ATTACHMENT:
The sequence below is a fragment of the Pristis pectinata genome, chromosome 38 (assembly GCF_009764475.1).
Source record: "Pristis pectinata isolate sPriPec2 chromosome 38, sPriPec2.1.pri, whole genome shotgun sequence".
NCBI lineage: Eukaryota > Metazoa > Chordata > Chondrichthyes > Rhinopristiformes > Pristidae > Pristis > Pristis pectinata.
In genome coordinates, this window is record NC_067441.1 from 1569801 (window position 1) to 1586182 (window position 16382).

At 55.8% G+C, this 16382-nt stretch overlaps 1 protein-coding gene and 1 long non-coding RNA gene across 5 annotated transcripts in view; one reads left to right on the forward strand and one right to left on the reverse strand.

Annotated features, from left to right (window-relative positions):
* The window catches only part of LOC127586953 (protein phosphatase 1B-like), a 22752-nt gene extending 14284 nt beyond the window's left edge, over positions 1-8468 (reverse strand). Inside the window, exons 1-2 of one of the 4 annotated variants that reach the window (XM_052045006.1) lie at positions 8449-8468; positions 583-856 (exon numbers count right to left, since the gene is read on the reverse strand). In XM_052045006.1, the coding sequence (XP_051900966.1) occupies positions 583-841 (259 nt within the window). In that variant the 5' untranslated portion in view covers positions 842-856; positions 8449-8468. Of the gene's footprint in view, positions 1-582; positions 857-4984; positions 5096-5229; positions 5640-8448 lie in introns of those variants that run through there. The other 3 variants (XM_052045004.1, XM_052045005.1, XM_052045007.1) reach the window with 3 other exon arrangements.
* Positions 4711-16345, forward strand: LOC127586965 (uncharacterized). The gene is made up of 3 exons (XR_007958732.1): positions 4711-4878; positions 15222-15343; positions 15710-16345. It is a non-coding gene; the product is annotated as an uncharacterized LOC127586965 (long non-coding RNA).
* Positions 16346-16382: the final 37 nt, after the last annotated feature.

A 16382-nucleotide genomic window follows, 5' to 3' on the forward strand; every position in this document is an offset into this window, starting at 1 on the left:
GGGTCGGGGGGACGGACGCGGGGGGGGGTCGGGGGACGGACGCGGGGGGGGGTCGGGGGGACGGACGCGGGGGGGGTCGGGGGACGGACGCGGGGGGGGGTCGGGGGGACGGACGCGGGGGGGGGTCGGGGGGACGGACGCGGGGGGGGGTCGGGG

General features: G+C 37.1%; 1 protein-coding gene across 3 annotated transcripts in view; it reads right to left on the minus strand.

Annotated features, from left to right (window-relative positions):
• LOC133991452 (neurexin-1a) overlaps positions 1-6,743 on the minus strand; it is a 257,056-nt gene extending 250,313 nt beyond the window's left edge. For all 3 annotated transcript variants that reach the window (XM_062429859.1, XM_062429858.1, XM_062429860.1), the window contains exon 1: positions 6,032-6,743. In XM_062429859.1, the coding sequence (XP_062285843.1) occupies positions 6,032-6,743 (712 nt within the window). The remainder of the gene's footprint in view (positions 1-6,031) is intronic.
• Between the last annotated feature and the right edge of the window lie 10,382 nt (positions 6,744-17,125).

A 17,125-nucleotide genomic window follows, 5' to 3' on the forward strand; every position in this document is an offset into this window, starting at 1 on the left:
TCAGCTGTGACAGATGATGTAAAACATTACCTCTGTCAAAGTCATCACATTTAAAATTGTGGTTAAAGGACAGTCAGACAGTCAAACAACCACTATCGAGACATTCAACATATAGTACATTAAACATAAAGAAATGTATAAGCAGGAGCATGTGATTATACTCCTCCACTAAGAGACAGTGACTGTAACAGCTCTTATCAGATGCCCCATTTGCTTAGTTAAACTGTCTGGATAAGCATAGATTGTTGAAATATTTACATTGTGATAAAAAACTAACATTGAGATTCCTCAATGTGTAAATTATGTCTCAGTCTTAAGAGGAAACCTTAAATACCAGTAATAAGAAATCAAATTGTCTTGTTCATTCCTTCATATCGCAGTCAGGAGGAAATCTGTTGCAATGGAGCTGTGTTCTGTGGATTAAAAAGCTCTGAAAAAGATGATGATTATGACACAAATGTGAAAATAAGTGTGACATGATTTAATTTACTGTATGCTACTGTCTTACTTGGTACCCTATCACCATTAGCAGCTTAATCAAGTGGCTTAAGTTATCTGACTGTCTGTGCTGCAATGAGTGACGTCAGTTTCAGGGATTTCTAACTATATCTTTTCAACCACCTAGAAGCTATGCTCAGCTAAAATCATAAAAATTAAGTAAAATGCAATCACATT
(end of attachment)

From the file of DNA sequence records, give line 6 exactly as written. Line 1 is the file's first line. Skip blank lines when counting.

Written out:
Annotated features, from left to right (window-relative positions):